present to provide needed approval to certain transactions she
originated, and because of an incident where a customer yelled at
her and the branch manager refused to help her.
conceded in deposition that she had no information that anyone at
McGregor Street knew of her PTSD.
Ultimately, she left the
branch on the afternoon of May 20, 2011.
The day before, she had
requested that her therapist write her a note to get her out of
work because she felt as though she was being unjustly
Citizen again granted Posteraro’s request for ADA
leave from May 20 through August 4, and then extended to August
In early August, Posteraro’s attorney informed Citizen’s
that she was awaiting a doctor’s recommendation as to a returnto-work accommodation.
Citizens assured the attorney that her
prior Banker position was available for Posteraro upon her
return, at branches other than the ones at which she had worked.
On August 15, the attorney informed Citizen’s that jobs in a bank
branch were not acceptable and asked what non-branch jobs were
available or could be created for Posteraro.
that there were no “back of the house” (i.e., non-retail)
positions available, but only either full or part time branch
positions in her former role.
On August 19, Posteraro’s attorney
informed Citizens that Posteraro would not be returning to work.
Citizens then terminated her employment.
III. Legal Analysis4
Posteraro claims that Citizens violated both state and
federal law by subjecting her to sexual harassment due to a
hostile work environment.
The court addresses both claims under
the federal (Title VII) standard.
See Hudson v. Dr. Michael J.
O'Connell's Pain Care Ctr., Inc., 822 F. Supp. 2d 84, 92 (D.N.H.
To prevail on her hostile environment claim, Posteraro
(1) that she is a member of a protected class; (2) that
she was subjected to unwelcome sexual harassment; (3)
that the harassment was based upon sex; (4) that the
harassment was sufficiently severe or pervasive so as
to alter the conditions of plaintiff’s employment and
create an abusive work environment; (5) that sexually
objectionable conduct was both objectively and
subjectively offensive, such that a reasonable person
would find it hostile or abusive and the victim in fact
did perceive it to be so; and (6) that some basis for
employer liability has been established.
Ponte v. Steelcase, Inc., 741 F.3d 310, 320 (1st Cir. 2014).
There is an additional legal wrinkle with respect to the last
factor, employer liability.
As previously noted, Posteraro has
alleged acts both by co-workers and Hatzidakis, her supervisor.
Those allegations are treated differently.
In the case of
allegations against her co-workers, Posteraro “must demonstrate
In order to keep the analysis somewhat chronologically
consistent with the narrative, the court addresses the sexual
harassment claims (Counts 3 and 4) first.
that the employer knew or should have known about the harassment
yet failed to take prompt and appropriate remedial action.”
Espinal v. Nat’l Grid NE Holdings 2, LLC, 693 F.3d 31, 36 (1st
Cir. 2012) (quoting Wilson v. Moulison N. Corp., 639 F.3d 1, 7
(1st Cir. 2011)).
As to Hatzidakis, Citizens is liable if he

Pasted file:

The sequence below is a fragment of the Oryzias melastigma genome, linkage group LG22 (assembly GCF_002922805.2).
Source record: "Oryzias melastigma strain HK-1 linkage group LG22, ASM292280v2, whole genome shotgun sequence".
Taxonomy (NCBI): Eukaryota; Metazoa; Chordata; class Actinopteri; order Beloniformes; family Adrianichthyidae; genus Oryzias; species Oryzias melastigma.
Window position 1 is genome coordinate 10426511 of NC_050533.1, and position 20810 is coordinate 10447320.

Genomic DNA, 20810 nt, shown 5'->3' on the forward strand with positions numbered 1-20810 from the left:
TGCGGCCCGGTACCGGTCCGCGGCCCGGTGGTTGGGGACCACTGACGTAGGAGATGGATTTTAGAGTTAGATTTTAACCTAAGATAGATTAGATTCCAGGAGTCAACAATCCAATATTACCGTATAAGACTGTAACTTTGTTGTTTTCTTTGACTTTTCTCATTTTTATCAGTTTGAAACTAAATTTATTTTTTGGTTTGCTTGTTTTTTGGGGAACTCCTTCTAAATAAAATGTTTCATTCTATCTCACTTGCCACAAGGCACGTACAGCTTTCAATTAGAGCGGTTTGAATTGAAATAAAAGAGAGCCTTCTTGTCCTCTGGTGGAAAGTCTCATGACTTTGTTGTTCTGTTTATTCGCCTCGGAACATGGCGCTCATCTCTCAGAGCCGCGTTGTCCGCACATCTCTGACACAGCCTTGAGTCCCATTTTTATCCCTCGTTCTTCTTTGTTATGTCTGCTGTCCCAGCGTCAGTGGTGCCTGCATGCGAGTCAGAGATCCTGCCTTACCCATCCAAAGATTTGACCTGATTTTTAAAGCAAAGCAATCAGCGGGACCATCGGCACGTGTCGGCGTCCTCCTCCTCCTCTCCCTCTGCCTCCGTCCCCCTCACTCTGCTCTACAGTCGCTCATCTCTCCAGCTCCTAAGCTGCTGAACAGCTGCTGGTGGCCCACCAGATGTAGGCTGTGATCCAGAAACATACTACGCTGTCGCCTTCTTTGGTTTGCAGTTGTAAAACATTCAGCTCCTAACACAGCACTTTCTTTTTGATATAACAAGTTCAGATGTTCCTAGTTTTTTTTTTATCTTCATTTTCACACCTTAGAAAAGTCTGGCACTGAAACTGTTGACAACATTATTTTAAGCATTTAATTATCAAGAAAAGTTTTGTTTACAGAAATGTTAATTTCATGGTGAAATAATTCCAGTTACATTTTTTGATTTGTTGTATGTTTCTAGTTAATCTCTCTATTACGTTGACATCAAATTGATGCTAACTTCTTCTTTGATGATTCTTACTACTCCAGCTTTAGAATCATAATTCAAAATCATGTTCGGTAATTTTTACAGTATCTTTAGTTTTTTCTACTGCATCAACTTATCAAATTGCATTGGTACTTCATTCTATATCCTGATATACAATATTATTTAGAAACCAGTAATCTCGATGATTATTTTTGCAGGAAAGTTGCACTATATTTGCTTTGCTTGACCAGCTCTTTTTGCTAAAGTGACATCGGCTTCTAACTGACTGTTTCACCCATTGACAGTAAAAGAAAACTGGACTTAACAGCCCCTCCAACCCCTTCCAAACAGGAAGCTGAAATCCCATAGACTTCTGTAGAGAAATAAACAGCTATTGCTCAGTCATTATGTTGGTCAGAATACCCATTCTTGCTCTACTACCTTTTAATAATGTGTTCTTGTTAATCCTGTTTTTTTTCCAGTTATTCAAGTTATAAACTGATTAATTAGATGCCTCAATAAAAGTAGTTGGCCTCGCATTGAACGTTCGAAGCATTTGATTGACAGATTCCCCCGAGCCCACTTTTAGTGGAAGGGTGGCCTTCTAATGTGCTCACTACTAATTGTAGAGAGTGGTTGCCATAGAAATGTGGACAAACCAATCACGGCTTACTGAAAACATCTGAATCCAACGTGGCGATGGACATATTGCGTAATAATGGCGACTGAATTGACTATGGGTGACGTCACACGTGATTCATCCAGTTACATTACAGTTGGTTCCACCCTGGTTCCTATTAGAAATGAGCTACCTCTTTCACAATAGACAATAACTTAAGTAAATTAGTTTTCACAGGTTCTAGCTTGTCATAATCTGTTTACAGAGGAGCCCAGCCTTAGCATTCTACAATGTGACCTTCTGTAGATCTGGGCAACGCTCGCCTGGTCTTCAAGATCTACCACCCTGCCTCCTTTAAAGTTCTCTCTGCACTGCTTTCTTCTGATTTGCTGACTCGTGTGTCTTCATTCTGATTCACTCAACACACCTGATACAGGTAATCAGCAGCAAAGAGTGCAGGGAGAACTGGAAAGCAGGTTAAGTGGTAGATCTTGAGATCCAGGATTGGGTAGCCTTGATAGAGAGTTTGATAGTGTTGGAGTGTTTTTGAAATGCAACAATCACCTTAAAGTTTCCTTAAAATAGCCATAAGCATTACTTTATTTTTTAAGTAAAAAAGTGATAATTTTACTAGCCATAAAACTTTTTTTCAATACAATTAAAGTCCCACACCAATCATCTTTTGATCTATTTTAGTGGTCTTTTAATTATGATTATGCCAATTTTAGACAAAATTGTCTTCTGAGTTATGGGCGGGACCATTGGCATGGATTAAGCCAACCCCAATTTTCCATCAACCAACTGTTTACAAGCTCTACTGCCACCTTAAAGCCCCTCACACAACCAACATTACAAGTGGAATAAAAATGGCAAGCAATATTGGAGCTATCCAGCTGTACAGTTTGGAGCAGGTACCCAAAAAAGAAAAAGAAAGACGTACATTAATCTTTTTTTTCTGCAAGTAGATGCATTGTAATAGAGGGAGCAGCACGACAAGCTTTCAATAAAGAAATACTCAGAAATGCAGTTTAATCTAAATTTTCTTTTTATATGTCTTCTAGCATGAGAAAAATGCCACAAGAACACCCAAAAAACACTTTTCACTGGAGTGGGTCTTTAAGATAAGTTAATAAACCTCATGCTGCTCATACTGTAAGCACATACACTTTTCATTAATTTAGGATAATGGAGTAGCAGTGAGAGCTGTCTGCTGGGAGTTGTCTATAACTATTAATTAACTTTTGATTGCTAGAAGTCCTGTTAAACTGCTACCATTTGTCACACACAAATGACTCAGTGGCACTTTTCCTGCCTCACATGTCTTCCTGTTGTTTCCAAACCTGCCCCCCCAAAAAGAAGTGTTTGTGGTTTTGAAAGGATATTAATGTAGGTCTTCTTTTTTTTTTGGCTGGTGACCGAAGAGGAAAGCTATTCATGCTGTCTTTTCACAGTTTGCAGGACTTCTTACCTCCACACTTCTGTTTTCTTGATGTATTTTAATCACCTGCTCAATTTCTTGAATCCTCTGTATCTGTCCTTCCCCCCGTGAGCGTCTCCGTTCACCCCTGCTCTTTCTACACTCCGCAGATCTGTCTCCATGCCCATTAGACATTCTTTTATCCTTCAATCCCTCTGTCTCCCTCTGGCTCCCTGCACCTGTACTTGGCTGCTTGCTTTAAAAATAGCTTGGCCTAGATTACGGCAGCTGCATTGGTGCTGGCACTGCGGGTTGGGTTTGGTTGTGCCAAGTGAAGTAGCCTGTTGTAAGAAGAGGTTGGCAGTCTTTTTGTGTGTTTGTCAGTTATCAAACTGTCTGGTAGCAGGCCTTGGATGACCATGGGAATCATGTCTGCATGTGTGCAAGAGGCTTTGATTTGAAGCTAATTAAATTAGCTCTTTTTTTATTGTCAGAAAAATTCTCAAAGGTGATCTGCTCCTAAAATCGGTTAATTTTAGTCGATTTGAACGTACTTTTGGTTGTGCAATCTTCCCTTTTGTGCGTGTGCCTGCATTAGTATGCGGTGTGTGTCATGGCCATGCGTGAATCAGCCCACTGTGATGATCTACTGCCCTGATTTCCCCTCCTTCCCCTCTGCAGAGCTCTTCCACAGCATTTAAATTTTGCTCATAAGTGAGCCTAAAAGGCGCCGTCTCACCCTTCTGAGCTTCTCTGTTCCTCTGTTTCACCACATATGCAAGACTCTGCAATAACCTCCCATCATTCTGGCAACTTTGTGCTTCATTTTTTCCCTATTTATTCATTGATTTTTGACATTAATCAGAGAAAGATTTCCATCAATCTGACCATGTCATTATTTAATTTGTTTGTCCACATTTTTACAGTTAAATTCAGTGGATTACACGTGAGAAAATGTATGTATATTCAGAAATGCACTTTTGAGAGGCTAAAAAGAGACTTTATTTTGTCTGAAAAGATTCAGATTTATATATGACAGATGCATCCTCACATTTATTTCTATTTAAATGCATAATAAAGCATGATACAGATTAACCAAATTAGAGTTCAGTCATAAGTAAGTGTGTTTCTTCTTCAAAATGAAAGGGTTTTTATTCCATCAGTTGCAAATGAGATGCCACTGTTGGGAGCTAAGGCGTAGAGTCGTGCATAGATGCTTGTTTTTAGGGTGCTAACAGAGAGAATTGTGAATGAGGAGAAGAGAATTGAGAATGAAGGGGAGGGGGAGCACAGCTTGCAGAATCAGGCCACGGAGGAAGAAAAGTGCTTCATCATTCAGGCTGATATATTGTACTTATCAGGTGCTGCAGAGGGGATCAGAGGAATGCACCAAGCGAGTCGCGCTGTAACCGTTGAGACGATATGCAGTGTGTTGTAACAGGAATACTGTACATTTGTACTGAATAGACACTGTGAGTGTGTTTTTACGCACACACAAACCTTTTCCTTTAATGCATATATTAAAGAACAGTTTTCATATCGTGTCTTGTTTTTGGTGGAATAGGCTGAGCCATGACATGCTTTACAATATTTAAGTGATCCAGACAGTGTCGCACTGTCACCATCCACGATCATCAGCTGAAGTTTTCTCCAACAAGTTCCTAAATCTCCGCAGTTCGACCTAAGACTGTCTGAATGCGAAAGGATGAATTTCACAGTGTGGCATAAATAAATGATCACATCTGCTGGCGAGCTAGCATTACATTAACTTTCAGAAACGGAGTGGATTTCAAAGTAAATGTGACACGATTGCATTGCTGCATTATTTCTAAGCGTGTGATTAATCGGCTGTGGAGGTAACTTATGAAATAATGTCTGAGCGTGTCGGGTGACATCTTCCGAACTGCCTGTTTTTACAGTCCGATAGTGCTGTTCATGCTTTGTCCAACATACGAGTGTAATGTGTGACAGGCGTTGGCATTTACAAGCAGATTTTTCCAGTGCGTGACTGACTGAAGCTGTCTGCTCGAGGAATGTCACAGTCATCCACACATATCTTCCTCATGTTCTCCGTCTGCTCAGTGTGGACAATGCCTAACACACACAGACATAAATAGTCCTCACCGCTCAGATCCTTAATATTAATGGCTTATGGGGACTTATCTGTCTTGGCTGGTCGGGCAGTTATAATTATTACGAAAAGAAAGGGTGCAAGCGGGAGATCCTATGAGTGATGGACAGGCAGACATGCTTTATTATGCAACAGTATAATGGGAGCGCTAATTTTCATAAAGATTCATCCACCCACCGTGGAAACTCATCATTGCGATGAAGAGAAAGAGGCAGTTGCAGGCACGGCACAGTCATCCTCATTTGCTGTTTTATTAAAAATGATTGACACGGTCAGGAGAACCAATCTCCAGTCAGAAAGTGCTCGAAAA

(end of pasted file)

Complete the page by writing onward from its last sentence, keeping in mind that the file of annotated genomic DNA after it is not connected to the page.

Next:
created a hostile work environment if the harassment “results in
a tangible employment action against the employee.”
v. Dept. of Educ. Of P.R., 601 F.3d 45, 53 (1st Cir. 2010).
Citizens is also liable for Hatzidakis’s severe or pervasive
harassment that does not result in tangible employment action
unless it can show that it “exercised reasonable care to prevent
and correct promptly any sexually harassing behavior,” and that
Posteraro “unreasonably failed to take advantage of any
preventative or corrective opportunities provided by the employer
or to avoid harm otherwise.”
Perez-Cordero v. Wal-Mart P.R.,
Inc., 656 F.3d 19, 30 (1st Cir. 2011) (quoting Burlington
Industries, Inc. v. Ellerth, 524 U.S. 742, 765 (1998)).
Here, Posteraro’s sexual harassment claim falters at several
steps along the analytical way.
While Posteraro is undoubtedly a
member of a protected class and that the alleged harassment was
unwelcome, Posteraro’s own characterization of her initial
observations at South Willow Street during training as not being
“the professional atmosphere I thought it was going to be” lacks
indicia that her observations during training were “based on
This factor is also undercut by her failure to report any
sexually inappropriate conduct to her trainer specifically or to
As far as the remaining allegations go, even taking them in
the light most favorable to Posteraro, the totality of the
comments Posteraro complains of were not “sufficiently severe or
pervasive so as to alter the conditions of plaintiff's employment
and create an abusive work environment.”
Ponte, 741 F.3d at 320.
In analyzing the “severe or pervasive” factor, the court
considers “the severity of the conduct, its frequency, whether it
is physically threatening or not, and whether it interfered with
the victim's work performance.”
F.3d 7, 18 (1st Cir. 2013).
Gerald v. Univ. of P.R., 707
Here, the workplace comments were
sporadic and weren't always directed at Posteraro.
comments as reported by Posteraro did not involve physical
threats to her.
This stands in contrast to, for example “the
disgusting comments, conversations and treatment of [plaintiff
that] were continuing consistent and occurred everyday.”
v. N.H. Dep't. Of Corr., 221 F.3d 254 260 (1st Cir. 2000).
certainly true that isolated incidents “if egregious enough” can
evince a hostile work environment.
Ponte, 741 F.3d at 320
(citing Noviello v. City of Boston, 398 F.3d 76, 84 (1st Cir.
2005)); see e.g., Billings v. Town of Grafton, 515 F.3d 39, 47–50